Roger took a seat at the head of the large wooden table that occupies a private conference space in a South Chesterfield library. Sitting opposite Roger was his mother, Linda. To Roger’s left was his stepfather, Mike, and younger brother, Mikey. The family gathers here sometimes for meetings.
Roger was quiet for a moment. He glanced around the room, first at his cell phone, then at the far wall, where the clock affixed to it was an hour ahead of schedule. Roger straightened his shoulders and took a deep breath before looking his mother in the eyes.
(Pictured in the lead photo: Roger (left) with his younger brother, Mikey)
“I really do apologize for everything I’ve done,” the 18-year-old said with honesty and sincerity in his voice. “I’m sorry for hitting you all, and I’m sorry for destroying your property. I didn’t know what I was doing back then. But I know exactly what I’m doing now: I’m getting my life straight.”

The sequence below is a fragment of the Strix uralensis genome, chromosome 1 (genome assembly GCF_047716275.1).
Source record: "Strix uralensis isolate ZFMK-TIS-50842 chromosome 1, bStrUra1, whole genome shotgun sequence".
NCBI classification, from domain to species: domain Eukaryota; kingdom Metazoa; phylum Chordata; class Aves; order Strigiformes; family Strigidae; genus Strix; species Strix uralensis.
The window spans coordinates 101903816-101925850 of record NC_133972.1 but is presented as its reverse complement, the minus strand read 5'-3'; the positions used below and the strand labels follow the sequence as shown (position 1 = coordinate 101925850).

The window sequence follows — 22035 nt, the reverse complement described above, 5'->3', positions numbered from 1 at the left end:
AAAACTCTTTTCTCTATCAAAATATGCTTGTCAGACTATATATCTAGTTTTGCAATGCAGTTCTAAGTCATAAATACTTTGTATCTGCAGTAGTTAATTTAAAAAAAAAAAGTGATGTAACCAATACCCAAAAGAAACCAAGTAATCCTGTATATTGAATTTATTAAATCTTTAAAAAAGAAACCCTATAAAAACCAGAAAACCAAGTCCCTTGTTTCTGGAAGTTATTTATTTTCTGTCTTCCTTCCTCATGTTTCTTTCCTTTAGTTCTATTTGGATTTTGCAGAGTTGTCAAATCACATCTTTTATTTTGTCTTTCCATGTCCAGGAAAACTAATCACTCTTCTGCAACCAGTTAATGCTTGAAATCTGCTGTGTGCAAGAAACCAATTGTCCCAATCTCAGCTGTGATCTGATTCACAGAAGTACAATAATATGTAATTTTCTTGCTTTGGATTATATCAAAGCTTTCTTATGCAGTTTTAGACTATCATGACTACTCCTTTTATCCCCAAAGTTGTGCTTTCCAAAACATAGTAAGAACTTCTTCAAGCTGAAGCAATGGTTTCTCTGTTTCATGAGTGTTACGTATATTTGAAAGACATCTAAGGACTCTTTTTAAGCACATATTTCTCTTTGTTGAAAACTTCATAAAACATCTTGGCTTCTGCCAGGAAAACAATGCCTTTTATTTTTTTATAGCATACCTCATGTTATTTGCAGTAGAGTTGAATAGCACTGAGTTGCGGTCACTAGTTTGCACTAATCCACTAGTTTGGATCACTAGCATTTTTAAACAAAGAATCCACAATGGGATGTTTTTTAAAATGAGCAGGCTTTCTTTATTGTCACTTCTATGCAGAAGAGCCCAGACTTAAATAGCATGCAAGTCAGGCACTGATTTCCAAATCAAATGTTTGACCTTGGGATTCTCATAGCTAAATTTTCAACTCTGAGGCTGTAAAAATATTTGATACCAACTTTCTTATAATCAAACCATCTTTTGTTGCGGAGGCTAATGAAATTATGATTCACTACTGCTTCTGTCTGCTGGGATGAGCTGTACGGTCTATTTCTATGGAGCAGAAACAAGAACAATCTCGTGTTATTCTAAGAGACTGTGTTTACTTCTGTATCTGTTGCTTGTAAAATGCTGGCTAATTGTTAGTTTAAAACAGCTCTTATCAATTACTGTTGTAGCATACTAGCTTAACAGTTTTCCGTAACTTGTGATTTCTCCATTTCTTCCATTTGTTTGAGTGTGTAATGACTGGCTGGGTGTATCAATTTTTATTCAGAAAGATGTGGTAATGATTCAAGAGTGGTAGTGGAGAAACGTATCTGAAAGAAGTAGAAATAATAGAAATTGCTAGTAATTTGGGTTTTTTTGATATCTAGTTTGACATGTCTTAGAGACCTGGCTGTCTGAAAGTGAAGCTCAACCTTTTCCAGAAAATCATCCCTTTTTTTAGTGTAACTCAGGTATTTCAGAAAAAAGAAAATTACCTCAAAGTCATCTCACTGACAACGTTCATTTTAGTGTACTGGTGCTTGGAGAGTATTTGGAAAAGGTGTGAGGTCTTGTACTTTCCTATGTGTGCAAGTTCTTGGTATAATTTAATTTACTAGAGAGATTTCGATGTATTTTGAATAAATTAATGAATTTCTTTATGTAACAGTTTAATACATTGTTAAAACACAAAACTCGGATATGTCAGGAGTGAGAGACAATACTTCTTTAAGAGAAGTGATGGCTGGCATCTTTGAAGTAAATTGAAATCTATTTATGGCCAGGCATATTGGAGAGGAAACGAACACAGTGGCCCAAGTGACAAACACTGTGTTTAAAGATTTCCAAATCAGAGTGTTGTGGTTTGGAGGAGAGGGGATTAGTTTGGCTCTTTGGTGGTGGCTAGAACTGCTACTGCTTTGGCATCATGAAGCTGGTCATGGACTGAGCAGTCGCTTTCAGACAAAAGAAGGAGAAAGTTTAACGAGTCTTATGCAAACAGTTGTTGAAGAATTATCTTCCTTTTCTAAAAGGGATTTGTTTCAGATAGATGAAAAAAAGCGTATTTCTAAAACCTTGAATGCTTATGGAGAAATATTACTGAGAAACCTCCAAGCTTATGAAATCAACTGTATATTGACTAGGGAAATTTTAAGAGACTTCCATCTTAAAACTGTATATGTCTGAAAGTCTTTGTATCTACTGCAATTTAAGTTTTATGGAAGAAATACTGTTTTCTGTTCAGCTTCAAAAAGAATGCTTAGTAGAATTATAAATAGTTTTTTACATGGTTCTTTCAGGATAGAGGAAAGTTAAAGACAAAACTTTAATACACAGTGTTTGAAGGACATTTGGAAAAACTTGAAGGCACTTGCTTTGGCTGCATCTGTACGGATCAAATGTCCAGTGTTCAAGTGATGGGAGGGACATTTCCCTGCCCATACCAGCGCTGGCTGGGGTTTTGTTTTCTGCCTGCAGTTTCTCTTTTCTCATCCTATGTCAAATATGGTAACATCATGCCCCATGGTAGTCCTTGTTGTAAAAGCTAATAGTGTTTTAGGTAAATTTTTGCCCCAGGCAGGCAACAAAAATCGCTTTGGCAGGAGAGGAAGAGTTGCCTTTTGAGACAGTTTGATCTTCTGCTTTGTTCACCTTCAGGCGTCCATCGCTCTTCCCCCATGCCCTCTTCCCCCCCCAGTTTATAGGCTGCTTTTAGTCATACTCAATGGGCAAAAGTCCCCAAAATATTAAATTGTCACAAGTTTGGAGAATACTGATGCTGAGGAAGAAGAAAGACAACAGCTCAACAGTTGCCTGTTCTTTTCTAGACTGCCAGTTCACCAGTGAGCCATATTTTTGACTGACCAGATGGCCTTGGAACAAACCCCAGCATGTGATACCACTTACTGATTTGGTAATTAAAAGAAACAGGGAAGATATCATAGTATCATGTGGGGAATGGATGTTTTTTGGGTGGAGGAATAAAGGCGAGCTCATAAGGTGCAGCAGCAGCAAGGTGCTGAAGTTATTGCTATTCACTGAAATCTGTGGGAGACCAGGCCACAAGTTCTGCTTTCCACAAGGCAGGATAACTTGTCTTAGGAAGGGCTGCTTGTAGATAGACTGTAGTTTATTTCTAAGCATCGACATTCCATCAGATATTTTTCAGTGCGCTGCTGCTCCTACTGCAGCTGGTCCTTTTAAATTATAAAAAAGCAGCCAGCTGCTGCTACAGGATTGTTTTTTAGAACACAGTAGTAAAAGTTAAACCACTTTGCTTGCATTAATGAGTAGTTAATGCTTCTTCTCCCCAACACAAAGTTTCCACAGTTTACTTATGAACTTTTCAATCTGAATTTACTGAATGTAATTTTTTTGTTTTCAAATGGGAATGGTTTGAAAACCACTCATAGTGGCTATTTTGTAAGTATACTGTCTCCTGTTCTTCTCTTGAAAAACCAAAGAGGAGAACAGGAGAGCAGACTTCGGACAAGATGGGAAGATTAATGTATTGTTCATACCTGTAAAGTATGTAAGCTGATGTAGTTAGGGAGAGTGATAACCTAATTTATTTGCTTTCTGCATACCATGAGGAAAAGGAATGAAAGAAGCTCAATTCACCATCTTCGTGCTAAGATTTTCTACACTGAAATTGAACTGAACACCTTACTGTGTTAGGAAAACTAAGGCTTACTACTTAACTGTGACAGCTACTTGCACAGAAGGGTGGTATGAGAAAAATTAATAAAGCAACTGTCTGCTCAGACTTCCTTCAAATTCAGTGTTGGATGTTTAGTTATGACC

This is a vastly more optimistic outlook than Roger has had at any other point in recent memory, and he and his family worked courageously to achieve such clarity.
Roger’s been grappling with mental illness and aggressive behavior since he was 13 years old. By 16, he was consumed with anger. Linda recalls vividly how things began to deteriorate. Problems started at school, then they began following him home. “His behavior was erratic,” Linda said. Roger was threatening violence, and anger management wasn’t working. Safety had become a concern for Linda, Mike, and Mikey. “I didn’t know what to do,” Linda said. “It got to the point where I had to call the police.” The Department of Social Services became involved soon thereafter, and Linda ultimately lost custody.
“He was in an out-of-home placement for a year,” Linda said. “When I got custody back, things were OK for a little bit. Then he turned 16, and here we go again.” The details were much the same: anger, threats, and damage to Linda and Mike’s home. “We felt at that time it was best that he be placed out of the home again for his safety and ours,” Linda said.
(Pictured: Mikey said he probably would have ended up in jail had it not been for UMFS.)
Roger agreed. “It wasn’t right for me to be home.” He was admitted to the UMFS Child & Family Healing Center (CFHC) in Richmond a short time later.